Eicosanoids are bioactive lipid mediators that play critical roles in regulation of lung immune responses and allergic diseases. Use of NSAIDs such as aspirin and ibuprofen can cause lung damage and exacerbation of allergic responses, although the underlying immune mechanisms are not clear. Our recent studies indicate that PGE2 limits allergic lung inflammation through inhibiting group 2 innate lymphoid cells (ILC2s) (Robb et al. 2022 Allergy) and protects against acute lung injury through promoting reparative group 3 innate lymphoid cell (ILC3) (Felton et al. 2018 Thorax). We are currently investigating the role of PGE2 regulation of immune responses in human lung diseases such as asthma.


   3. Lipid-immune interplay in skin inflammation

Lesional and non-lesional skin from patients with eczema and psoriasis have increased expression of eicosanoids such as PGE2 and their receptor. Our work has demonstrated that PGE2 directly acts on T cells to promote various subsets of effector T cells such as Th1, Th17 and Th22 cells, facilitating T cell-mediated skin inflammation in different animal models (Robb et al. J Allergy Clin Immunol 2018; Lee et al, J Allergy Clin Immunol 2019). We now work on whether this mechanism similarly happens in human skin diseases.

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Biographical Profile

Chengcan Yao received his PhD in Biomedical Science from Kyoto University at 2010. He then did his post-doc with Professor Shuh Narumiya at Kyoto University as a JSPS (Japan Society for the Promotion of Science) Postdoctoral Fellow for Overseas Researchers. From 2013, Chengcan established his independent research at the Centre for Inflammation Research (CIR) in the University of Edinburgh as a Chancellor's Fellowship.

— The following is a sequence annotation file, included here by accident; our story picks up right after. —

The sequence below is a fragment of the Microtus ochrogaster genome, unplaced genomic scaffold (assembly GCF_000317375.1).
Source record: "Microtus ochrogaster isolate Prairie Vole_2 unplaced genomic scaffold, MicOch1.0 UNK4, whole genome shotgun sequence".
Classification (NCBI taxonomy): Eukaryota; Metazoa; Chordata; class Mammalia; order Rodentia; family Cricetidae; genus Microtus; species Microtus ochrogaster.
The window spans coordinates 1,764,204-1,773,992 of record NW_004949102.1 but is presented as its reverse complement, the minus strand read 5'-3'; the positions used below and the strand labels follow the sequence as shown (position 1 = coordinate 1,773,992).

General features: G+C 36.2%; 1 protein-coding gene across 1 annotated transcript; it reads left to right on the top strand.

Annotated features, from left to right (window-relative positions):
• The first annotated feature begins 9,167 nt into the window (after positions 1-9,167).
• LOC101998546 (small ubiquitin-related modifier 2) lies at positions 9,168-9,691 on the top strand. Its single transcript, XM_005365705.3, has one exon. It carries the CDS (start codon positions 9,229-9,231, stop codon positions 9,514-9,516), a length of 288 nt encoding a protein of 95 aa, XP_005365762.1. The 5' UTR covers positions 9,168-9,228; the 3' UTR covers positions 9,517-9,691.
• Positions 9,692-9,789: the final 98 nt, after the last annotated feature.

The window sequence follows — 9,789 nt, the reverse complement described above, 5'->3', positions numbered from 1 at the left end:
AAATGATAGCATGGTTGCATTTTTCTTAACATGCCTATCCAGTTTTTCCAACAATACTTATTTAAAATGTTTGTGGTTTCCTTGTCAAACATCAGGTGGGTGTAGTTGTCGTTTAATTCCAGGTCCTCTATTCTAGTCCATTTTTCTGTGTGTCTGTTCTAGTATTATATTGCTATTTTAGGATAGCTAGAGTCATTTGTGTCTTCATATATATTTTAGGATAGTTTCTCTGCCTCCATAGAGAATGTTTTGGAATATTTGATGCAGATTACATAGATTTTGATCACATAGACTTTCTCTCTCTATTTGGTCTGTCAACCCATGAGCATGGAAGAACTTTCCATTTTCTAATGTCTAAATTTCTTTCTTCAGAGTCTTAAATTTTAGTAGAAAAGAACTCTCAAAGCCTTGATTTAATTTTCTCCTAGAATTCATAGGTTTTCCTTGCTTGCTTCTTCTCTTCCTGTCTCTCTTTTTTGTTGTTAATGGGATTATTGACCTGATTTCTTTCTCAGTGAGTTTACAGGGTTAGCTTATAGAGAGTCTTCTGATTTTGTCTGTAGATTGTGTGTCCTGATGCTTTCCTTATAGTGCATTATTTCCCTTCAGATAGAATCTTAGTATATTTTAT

Honours and Awards

  • Host and local organiser of the 9th European Workshop for Lipid Mediators (9EWLM), 2024
  • Elected Fellow of the British Pharmacological Society, 2022
  • Board Member of the European Society of Lipid Mediators, 2020
  • Member of the Committee on Receptor Nomenclature and Drug Classification (NC-IUPHAR) Prostaglandin, 2019
  • MRC Career Development Fellowship, 2018-2023
  • CRUK Cancer Immunology Project Award, 2018-2021
  • International Eicosanoid Research Foundation (ERF) Young Investigator Award, 2015
  • Chancellor's Fellowship, The University of Edinburgh, 2013-2018
  • Japan Society for the Promotion of Science Research Fellow, 2010-2012


Post-doctoral Research associates
  • Marie Goepp (Resolution Therapeutics)
  • Calum Robb (ThermoFisher Scientific)
PhD students
  • Siobhan Crittenden (Cambridge Research Biochemicals)
  • Jack McGeown (Queen’s University Belfast)
MSc students
  • Fiona Cunningham (UoE/NHS), Matthew McIlorum (NHS), Cameron Elder, Jiahao Luo, Hatti Yao (University of Glasgow), Tianjiao Xu, Sarah Mohd Noor, Tom Collings, Yuhang Zheng
BSc students
  • Ashleigh Cheyne, Amil Mair (NHS), Chris Brown (NHS), Aleksandra Prochera, Alex Adima (NHS), Jayne Murdock, Hatti Yao, James Ettles, Privjyot Jheeta (NHS), Annie Whelan, Noah Slinn, Zara Khan, Osher Lee, Yijia Dong, Roisin MacDonald


  • Professor Mark Arends (University of Edinburgh)
  • Dr Tracey Bradshaw (NHS Lothian)
  • Professor Richard Breyer (Vanderbilt University)
  • Dr Farhat Din (CRUK Edinburgh Centre)
  • Professor Konstantinos Gerasimidis (University of Glasgow)
  • Professor Rick Maizels (University of Glasgow)
  • Dr Henry McSorley (University of Dundee)
  • Professor Damian Mole (University of Edinburgh)
  • Professor Shuh Narumiya (Kyoto University)
  • Professor Valerie O'Donnell (Cardiff University)
  • Professor Adriano Rossi (University of Edinburgh)
  • Professor Owen Sansom (Beatson Institute for Cancer Research)
  • Professor Jack Satsangi (University of Oxford)
  • Professor Jürgen Schwarze (University of Edinburgh)
  • Dr Richard Weller (University of Edinburgh)
  • Dr You Zhou (Cardiff University)

Sources of Funding

  • Medical Research Council
  • Cancer Research UK
  • Chief Scientist Office

More information on funding at Chengcan Yao's Research Explorer profile.